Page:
Revelation 20 makes no mention of atonement, justification, reconciliation, cleansing, propitiation, human sin, or any other theme found in Leviticus 16. Instead, Satan is bound to curtail his influence on the nations, not to satisfy God's justice. Scripture provides no legal foundation for his binding to pay the debt for sin, whether his own or mankind's. The wages of sin is death, and the gift of God is eternal life in Jesus Christ (Romans 6:23), but the confinement of Satan neither pays those wages nor facilitates that gift.
David C. Grabbe
Who Fulfills the Azazel Goat— Satan or Christ? (Part Five)
The Devil will again go on the offensive against God with the same results: He is cast back down to earth. In his anger over his defeat, he will savagely persecute God's people and gather the armies of man to fight against Christ when He comes. He and his human agents will be soundly defeated, and Satan will be bound in the bottomless pit for a thousand years.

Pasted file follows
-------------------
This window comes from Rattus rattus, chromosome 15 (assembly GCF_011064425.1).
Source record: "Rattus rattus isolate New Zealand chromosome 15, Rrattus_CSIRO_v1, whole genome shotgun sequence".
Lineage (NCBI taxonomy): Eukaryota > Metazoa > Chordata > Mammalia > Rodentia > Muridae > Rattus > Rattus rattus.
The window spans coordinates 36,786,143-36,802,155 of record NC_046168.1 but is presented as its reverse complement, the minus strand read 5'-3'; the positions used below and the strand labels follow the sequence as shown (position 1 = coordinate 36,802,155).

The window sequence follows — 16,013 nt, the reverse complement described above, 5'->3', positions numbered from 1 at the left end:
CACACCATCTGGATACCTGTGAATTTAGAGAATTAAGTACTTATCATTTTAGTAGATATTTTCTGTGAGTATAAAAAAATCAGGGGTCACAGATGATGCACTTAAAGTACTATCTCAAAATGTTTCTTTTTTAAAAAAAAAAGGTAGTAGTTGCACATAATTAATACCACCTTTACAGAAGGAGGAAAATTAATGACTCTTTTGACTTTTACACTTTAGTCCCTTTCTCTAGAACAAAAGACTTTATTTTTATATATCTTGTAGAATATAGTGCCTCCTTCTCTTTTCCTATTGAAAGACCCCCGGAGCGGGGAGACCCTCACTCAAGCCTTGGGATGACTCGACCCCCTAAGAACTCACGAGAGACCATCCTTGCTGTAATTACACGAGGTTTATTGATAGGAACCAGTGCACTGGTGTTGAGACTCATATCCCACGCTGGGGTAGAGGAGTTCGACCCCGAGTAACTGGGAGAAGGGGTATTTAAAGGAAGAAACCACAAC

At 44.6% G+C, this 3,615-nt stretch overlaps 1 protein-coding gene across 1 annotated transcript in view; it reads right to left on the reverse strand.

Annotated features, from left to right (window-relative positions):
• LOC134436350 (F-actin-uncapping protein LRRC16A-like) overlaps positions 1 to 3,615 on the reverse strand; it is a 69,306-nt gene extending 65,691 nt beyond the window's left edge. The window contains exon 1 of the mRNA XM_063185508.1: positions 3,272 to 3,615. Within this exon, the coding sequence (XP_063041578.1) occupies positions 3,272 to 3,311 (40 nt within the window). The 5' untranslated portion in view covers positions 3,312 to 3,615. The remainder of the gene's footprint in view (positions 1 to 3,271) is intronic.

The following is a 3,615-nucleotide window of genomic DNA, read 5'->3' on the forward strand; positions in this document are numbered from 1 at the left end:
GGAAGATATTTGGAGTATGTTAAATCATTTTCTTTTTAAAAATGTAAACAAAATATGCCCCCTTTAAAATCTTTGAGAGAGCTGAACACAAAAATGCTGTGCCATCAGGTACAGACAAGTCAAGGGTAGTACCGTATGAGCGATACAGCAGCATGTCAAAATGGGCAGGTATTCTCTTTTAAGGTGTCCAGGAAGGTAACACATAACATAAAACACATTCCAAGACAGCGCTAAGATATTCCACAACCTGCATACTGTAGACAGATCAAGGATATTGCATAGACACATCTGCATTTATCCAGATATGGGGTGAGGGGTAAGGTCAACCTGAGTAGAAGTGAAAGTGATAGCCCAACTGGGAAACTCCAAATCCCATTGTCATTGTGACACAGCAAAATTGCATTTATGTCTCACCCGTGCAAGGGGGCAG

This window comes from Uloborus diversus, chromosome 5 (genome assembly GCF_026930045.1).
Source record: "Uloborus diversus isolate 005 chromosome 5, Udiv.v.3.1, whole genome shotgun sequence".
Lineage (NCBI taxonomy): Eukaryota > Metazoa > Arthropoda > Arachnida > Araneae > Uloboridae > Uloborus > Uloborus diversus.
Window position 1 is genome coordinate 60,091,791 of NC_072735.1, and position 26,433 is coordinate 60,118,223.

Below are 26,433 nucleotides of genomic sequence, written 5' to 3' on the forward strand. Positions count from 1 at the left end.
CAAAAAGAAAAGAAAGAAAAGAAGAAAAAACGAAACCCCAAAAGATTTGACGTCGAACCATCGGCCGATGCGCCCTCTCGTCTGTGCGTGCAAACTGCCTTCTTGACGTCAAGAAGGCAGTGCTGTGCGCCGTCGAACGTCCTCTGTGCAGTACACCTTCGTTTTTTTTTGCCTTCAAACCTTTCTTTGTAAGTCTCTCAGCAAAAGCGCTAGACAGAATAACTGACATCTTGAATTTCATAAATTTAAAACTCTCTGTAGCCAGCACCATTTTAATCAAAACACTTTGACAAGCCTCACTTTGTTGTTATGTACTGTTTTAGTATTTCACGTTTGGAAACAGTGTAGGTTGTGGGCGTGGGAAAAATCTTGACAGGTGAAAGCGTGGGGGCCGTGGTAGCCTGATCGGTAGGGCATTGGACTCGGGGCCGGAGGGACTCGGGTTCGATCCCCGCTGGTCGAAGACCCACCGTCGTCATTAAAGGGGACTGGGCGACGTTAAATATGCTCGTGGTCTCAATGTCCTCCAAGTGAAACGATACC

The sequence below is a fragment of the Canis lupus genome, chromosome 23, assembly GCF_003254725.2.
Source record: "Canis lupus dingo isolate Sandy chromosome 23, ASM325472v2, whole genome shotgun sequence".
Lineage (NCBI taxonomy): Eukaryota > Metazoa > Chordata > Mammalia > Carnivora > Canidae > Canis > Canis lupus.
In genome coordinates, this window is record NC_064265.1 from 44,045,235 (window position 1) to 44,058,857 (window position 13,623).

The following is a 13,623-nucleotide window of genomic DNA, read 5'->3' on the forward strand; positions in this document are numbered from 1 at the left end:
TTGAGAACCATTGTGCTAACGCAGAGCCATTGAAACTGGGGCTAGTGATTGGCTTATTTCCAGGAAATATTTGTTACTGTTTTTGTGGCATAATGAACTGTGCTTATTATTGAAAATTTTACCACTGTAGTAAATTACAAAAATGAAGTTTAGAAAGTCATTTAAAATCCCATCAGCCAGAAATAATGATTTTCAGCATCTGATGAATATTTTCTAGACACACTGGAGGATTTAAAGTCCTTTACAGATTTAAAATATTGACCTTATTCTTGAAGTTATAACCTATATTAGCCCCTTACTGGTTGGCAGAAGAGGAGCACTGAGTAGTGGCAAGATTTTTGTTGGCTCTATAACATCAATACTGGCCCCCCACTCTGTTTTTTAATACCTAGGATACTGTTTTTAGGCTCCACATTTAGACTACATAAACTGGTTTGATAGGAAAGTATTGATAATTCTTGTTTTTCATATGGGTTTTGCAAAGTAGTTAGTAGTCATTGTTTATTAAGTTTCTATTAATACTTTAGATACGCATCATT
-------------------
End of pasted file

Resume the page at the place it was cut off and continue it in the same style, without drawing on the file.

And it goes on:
Richard T. Ritenbaugh
Basic Doctrines: Satan's Origin and Destiny
The releasing of the azazel into the wilderness (Leviticus 20:21-22) is commonly—but incongruously—linked with the binding of Satan (Revelation 20:1-3). This linkage is problematic because the account in Revelation makes no mention of sins—whether mankind's or Satan's—being placed on Satan's head. Instead, the express purpose for his binding is “so that he should deceive the nations no more till the thousand years were finished” (verse 3). He is bound to cut off his influence, not to provide any sort of expiation.